Shane Sullivan Brings a Special Enthusiasm to the West Morris Mendham Gridiron

Photo courtesy of Ethan Jeros

By Steve Sears

West Morris Mendham Minutemen football player, Shane Sullivan, was entered in the “Heart of a Giant” award contest, which honors tristate high school players for their character, commitment, dedication, teamwork, and will.

Thus far, the junior lineman has won round one, garnering for his school a $1,000 football equipment grant. Sullivan recorded for the next round a five-minute video which was submitted to USA Football, the New York Giants, and the Hospital for Special Surgery, the organizations that run the contest. If Sullivan wins the top prize, the football program would receive an additional $4,000 more in equipment grants, and the lineman will get a chance to hoist a trophy at halftime of a New York Giants game.

Sullivan, who is legally blind in his right eye and in his left eye has impaired vision, says, “I bring energy, definitely a physical-ness, and the will to never give up on a play and never give up on a drive.” 

Ethan Jeros, first year football head coach at West Morris Mendham, echoes Sullivan’s statement “He brings an inspiring and contagious energy which is, when I took over, that was the one thing that I thought was lacking that I really wanted to change, was just the energy that he brings. And when I say contagious, it’s because guys will jump on board and follow his lead. It’s a never ending and consistent energy.” Jeros further adds, “He’s (Sullivan) one of the hardest workers, and that confidence is reared by his work ethic. I mention him constantly in front of the whole team to say, ‘Hey, we need to work like he does and we will be much better, including myself.”

“It means everything to me,” says Sullivan of donning a West Morris Mendham football uniform and being a member of the varsity. “All the coaches, my teammates – most of the teammates I’ve actually been friends with since sixth grade and fourth grade. Just to have so many teammates that I can call my friends who are basically my second family. And it’s just a blessing to be here.”

For Sullivan, who was finally allowed medically to play sports in middle school, perhaps the following tale most defines him. During a scrimmage, he broke one of his shoulders, but told no one. He didn’t want to miss the snap of the football. “Like two weeks went by, including a scrimmage. But when we were doing kickoff drills – oh my god – first I was trying to block with my two hands.” He still found a way to compete without quitting the drill. “But at the end of it, I was putting my right arm to my chest and only blocking with my left,” he says.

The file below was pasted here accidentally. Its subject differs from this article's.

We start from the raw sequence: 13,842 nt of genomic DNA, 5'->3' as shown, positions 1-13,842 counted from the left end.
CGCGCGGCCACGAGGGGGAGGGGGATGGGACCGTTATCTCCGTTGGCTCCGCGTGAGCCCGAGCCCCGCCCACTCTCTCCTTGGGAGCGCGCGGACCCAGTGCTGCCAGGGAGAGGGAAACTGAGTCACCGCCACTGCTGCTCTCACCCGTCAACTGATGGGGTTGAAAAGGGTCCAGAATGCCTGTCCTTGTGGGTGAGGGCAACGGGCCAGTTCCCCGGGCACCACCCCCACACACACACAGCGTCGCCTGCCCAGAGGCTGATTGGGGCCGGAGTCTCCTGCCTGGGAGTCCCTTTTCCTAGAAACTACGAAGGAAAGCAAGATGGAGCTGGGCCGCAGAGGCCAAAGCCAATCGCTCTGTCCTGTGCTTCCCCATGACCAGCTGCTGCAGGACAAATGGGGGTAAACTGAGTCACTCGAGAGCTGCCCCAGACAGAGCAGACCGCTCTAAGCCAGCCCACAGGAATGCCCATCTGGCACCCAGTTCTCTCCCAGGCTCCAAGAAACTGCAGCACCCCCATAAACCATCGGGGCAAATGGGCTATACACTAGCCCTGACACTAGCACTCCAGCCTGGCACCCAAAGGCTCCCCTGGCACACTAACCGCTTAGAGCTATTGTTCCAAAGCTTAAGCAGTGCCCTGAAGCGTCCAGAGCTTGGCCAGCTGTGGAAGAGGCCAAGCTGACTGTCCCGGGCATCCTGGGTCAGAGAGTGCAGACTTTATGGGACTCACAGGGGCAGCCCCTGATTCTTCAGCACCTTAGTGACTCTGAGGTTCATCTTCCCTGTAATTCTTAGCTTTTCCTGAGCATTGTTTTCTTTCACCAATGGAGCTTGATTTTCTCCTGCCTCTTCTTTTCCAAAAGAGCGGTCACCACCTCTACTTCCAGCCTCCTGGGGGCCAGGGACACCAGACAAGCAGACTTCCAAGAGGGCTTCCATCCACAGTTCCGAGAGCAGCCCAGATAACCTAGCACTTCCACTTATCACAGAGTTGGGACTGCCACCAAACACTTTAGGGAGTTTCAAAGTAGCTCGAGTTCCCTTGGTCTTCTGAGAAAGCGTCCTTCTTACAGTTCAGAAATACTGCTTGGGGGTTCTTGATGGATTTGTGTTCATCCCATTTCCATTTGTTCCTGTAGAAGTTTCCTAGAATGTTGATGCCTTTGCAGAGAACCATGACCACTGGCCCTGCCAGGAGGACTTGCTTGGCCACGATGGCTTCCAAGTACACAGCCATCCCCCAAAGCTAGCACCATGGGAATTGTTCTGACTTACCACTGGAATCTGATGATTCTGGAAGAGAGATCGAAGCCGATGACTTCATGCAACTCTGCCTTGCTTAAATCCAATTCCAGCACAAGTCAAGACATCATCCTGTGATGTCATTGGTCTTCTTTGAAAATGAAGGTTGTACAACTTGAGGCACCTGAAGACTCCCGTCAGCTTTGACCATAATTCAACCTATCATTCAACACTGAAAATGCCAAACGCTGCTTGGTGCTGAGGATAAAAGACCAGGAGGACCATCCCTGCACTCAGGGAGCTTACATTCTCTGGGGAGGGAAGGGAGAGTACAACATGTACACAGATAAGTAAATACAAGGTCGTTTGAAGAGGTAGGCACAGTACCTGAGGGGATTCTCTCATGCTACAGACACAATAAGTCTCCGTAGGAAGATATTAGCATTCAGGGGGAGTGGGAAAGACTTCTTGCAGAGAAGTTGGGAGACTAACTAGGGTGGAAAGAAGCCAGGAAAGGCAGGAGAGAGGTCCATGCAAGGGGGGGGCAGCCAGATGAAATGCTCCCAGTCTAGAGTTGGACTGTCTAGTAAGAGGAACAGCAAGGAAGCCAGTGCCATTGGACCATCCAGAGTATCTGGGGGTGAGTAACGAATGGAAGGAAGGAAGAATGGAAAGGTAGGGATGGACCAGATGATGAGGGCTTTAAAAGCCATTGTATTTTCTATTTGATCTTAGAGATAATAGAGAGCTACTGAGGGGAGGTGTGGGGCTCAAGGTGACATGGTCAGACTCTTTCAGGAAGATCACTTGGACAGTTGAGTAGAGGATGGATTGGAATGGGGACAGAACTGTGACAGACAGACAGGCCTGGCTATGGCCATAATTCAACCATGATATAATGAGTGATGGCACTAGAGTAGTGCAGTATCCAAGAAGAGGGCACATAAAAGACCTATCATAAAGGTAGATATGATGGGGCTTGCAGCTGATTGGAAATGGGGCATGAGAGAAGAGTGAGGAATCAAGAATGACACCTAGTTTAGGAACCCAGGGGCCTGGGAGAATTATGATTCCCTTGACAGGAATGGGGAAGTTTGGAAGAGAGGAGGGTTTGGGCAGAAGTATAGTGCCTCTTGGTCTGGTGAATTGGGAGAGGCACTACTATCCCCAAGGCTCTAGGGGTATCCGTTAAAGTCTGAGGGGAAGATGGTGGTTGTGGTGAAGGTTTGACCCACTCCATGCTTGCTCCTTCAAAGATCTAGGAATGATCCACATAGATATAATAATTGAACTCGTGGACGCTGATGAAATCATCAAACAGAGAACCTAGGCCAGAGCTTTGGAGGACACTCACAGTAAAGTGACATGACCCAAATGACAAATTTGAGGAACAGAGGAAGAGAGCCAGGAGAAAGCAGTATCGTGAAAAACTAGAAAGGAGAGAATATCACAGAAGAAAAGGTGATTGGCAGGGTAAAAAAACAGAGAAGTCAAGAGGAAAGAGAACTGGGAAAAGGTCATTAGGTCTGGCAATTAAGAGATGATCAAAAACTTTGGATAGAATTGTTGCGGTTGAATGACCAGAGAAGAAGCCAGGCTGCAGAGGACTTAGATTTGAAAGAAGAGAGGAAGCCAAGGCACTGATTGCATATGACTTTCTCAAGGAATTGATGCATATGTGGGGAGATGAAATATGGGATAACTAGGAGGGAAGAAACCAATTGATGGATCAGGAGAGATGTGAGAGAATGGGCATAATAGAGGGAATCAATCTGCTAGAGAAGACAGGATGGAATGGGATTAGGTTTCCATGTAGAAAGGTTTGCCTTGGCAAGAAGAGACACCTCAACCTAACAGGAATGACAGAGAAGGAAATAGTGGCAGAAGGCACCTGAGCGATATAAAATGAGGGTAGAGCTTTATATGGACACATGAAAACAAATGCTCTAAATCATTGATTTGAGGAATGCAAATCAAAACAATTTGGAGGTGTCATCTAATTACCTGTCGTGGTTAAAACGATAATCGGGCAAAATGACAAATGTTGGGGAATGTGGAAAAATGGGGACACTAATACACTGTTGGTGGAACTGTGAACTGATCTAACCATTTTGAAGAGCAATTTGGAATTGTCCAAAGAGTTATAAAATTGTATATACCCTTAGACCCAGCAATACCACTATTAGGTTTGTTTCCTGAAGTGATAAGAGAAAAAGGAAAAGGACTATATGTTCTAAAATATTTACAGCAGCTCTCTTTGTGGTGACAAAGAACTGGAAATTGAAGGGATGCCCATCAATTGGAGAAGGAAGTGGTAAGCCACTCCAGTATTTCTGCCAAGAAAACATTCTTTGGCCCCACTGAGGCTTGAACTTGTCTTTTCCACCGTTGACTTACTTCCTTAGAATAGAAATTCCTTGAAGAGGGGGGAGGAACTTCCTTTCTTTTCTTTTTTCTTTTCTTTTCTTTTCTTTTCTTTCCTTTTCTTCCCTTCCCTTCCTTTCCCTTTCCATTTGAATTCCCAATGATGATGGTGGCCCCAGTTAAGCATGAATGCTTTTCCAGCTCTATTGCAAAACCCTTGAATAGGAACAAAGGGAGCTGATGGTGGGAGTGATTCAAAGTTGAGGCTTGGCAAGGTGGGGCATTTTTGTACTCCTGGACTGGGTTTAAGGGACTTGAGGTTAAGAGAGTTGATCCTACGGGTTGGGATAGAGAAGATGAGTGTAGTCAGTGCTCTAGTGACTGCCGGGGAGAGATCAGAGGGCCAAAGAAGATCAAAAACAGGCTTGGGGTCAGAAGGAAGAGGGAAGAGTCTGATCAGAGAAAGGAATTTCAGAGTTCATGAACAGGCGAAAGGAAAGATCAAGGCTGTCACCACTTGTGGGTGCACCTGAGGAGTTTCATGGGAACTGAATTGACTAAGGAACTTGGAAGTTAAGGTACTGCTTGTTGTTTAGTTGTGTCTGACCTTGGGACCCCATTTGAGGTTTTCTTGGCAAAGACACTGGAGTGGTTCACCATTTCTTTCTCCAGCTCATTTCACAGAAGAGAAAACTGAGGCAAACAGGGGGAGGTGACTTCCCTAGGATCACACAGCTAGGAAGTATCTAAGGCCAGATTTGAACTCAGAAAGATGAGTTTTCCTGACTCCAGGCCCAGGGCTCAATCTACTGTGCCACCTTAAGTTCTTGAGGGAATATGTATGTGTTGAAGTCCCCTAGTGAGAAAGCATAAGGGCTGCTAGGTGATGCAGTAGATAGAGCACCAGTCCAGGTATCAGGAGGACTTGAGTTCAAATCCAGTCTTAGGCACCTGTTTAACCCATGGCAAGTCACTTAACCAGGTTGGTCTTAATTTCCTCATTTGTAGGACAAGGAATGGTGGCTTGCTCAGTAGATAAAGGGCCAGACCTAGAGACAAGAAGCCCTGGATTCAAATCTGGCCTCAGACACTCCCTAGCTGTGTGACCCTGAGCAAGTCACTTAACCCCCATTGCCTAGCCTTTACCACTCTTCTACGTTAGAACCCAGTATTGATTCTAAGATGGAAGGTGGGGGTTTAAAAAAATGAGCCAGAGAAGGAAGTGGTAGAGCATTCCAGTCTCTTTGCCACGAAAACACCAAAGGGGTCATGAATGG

Sullivan, who turns 17 this month, will enter his senior season in 2022, and Jeros is happy to have him back. “I know one thing that will not change will be his attitude, because that’s something that I have not seen change in the over two years that I’ve known him. And his attitude is phenomenal. And that’s where I’m excited for him and for next year. Now he’ll be a senior and he’ll probably have even more confidence as a senior and as a leader, to be a guide to all the rest of the line and keep them all motivated.”

West Morris Mendham business teacher Justin Cararro says of Sullivan, “Shane sees the world how we all wish we saw the world.”

As for winning any award, Sullivan again humbly speaks with gratitude. “It’s just crazy that all these people see these things in me, and put in the time and effort for this award. If it wasn’t for them, I wouldn’t even be in it. So, it’s not just me – it’s for everybody.”

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